5. Breach of contractual joint and several obligations: damages and penalties are paid jointly and severally, regardless of who violated the obligation.

6. Succession (in case of division and separation of legal entities – Part 5 of Article 107, Part 3 of Article 109 of the Civil Code of Ukraine, Part 5 of Article 85, Part 5 of Article 86 of the Law of Ukraine “On joint-stock companies” or if it is impossible to determine the successor for sure – Part 6 of Article 107, Part 4 of Article 109 of the Civil Code of Ukraine, Part 2 of Article 82 of the Law of Ukraine “On Joint-Stock Companies”)[78],[79].

Civil law obligations involving a plurality of persons present a research gap that necessitates further investigation. The relevance of studying this topic lies in forming an objective concept of these obligations, developing new doctrinal approaches, and enhancing our understanding of the grounds for their emergence. Through the application of various scientific methods, this article aims to contribute to the existing knowledge and provide a comprehensive examination of civil law obligations involving a plurality of persons.

 

5. Conclusions

 

Scientists distinguish such types of obligations with a plurality of persons as partial and joint and several. A partial obligation implies the right of creditors to demand its performance, and the obligation to perform this obligation by the debtor depending on the share allocated to it. Unless otherwise agreed, all shares are considered equal. In the case of the indivisibility of the subject of the obligation, joint and several obligations are established. In case of joint and several obligations of the debtors, the creditor may require that all debtors jointly perform the obligations; that any debtor individually performs the obligation in whole or in part; that the part not received from one of the debtors is compensated by other joint and several debtors. If joint and several obligations have been performed by one debtor, it releases the other debtors from the performance of the obligation to the creditor. The debtor that has fulfilled the joint and several obligations has the right of recourse against other debtors in equal shares, less its share.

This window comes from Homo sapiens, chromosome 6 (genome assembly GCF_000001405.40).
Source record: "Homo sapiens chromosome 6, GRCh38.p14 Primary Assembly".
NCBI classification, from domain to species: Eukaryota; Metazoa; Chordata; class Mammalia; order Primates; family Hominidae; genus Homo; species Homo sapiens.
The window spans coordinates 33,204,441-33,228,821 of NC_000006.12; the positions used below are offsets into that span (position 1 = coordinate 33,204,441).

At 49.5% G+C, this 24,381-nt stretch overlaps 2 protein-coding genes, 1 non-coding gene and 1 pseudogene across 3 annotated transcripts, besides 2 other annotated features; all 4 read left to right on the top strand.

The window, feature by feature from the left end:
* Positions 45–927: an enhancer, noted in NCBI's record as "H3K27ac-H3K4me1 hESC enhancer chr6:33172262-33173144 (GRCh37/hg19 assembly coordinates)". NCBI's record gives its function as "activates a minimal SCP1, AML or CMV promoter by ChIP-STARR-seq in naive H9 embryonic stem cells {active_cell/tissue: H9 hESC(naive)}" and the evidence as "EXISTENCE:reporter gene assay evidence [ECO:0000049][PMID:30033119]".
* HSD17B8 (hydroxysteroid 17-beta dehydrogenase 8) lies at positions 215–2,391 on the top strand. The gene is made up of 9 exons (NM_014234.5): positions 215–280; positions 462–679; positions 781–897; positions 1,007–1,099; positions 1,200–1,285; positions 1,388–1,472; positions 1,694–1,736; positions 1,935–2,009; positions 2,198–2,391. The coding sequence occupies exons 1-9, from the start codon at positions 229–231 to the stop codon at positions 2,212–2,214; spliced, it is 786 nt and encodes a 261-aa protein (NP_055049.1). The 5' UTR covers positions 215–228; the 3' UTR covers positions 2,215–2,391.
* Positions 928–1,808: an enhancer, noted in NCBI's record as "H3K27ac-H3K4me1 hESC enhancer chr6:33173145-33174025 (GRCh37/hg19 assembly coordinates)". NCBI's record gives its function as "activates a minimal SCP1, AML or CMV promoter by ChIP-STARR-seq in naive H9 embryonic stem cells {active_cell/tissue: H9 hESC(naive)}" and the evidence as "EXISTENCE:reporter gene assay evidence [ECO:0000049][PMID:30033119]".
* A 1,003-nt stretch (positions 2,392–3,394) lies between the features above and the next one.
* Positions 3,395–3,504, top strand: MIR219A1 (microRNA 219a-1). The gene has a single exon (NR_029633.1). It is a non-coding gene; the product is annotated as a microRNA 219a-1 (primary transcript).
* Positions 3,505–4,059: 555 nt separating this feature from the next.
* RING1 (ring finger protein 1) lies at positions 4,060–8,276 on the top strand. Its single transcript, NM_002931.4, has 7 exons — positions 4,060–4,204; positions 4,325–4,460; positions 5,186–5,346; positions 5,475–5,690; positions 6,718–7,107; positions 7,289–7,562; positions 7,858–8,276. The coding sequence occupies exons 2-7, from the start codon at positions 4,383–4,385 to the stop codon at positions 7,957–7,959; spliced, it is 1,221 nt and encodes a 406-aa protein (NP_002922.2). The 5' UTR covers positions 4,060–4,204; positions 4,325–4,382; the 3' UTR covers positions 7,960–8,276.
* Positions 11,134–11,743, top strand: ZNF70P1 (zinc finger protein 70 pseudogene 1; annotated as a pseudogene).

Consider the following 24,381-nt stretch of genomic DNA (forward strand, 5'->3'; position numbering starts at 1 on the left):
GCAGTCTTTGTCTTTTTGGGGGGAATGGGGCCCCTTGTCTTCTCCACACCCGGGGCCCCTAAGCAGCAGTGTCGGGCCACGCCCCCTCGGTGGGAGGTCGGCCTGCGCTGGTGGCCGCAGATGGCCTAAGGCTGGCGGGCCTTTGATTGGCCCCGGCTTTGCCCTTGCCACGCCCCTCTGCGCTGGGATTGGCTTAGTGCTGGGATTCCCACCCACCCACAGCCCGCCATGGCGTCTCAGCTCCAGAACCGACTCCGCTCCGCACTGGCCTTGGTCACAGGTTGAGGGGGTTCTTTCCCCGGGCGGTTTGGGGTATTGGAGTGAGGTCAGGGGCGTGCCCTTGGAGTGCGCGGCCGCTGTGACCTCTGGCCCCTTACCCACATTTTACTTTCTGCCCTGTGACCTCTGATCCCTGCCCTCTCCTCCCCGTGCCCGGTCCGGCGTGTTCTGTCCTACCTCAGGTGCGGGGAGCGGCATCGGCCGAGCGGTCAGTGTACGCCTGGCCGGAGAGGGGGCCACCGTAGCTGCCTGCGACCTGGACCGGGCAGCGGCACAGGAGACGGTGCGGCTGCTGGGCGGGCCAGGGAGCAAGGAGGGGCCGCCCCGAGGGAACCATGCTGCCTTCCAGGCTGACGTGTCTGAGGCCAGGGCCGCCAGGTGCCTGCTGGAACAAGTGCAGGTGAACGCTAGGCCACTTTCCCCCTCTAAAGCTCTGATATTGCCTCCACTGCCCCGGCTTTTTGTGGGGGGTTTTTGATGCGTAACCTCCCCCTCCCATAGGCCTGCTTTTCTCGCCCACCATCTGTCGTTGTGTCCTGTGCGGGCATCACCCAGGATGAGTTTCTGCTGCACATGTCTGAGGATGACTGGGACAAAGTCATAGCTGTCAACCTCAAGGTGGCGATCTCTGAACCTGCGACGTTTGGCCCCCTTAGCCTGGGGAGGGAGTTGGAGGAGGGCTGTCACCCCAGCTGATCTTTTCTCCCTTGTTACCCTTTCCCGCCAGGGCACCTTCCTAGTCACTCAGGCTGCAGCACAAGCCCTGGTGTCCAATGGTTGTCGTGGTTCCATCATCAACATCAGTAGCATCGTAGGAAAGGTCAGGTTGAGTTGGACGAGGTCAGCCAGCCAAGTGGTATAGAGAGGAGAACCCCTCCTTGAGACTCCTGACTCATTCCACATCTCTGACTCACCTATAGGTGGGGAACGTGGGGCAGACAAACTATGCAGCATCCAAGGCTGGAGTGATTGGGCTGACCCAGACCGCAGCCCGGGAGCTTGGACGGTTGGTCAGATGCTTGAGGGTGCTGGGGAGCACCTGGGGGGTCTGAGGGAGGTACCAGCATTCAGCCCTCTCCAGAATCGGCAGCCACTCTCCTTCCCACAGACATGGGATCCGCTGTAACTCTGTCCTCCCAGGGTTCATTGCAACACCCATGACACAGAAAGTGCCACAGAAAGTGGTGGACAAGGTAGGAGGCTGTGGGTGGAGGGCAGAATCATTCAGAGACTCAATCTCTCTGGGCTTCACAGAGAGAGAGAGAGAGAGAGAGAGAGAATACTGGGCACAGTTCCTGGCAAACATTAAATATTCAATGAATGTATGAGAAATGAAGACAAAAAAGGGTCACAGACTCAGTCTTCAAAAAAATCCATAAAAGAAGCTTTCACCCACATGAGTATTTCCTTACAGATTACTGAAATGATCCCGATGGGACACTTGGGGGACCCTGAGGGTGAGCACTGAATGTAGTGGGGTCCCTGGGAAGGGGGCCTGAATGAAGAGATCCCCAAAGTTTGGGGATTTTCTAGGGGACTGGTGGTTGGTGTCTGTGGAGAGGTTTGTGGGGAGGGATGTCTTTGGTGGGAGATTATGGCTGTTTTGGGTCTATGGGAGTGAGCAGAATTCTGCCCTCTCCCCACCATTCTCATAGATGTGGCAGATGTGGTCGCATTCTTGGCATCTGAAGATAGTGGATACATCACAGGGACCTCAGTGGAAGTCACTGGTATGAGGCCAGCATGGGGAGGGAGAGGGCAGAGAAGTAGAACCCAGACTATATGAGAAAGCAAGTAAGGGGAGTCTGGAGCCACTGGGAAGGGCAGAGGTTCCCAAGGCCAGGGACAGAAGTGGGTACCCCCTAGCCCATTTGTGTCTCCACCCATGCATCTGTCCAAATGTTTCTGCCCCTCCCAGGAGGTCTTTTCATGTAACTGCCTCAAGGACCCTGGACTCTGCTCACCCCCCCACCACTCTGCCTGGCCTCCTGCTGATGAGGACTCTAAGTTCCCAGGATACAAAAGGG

The analysis of the case law shows that the number of creditors may increase when an obligation already exists. In this aspect, there are different times of grounds for the emergence of a plurality of persons and the reasons for the emergence of obligations involving a plurality of persons. There may be general and special grounds for the emergence of obligations involving a plurality of persons. The general grounds are those grounds that give rise to any obligations with a plurality of persons, inter alia, active, passive, mixed, partial and joint and several obligations. The article also describes general grounds for the emergence of an obligation involving a plurality of persons. It should be noted that one of the reasons for the emergence of civil law obligations with a plurality of persons is indivisibility, which is provided only for things in the current Civil Code of Ukraine. Unfortunately, the issue of the divisibility of other objects of civil rights is not regulated by the legislation. That is why these aspects should be regulated at the legislative level.

 

Abstract: The study of civil law obligations involving a plurality of persons is relevant due to the existing research gap and the need for a comprehensive understanding of this legal phenomenon. The purpose of the study is to investigate and gain a comprehensive understanding of the grounds for the emergence of civil law obligations involving a plurality of persons. The study utilized scientific methods as such analysis, synthesis, comparison, analogy, deduction, induction, and abstraction. Methods such as structural-functional analysis, comparative law analysis, and formal law analysis were employed. The study yielded key results, including classification of obligations into partial and joint and several, study of creditor claims and debtor performance options, determination of general and special grounds for obligations involving multiple persons, highlighting the role of indivisibility, as well as recommendations for legislative regulation of severability of objects of civil rights. In conclusion, this scientific article provides valuable insights into civil law obligations involving a plurality of persons. The study categorizes these obligations into partial and joint and several obligations, delineating the rights and responsibilities of creditors and debtors. The study identifies both general and special grounds for such obligations, highlighting the importance of indivisibility as a key factor.

 

Keywords: Ukrainian legislation - legal phenomena - debtor; creditor - complex parties


 

HRYTSENKO HALYNA H.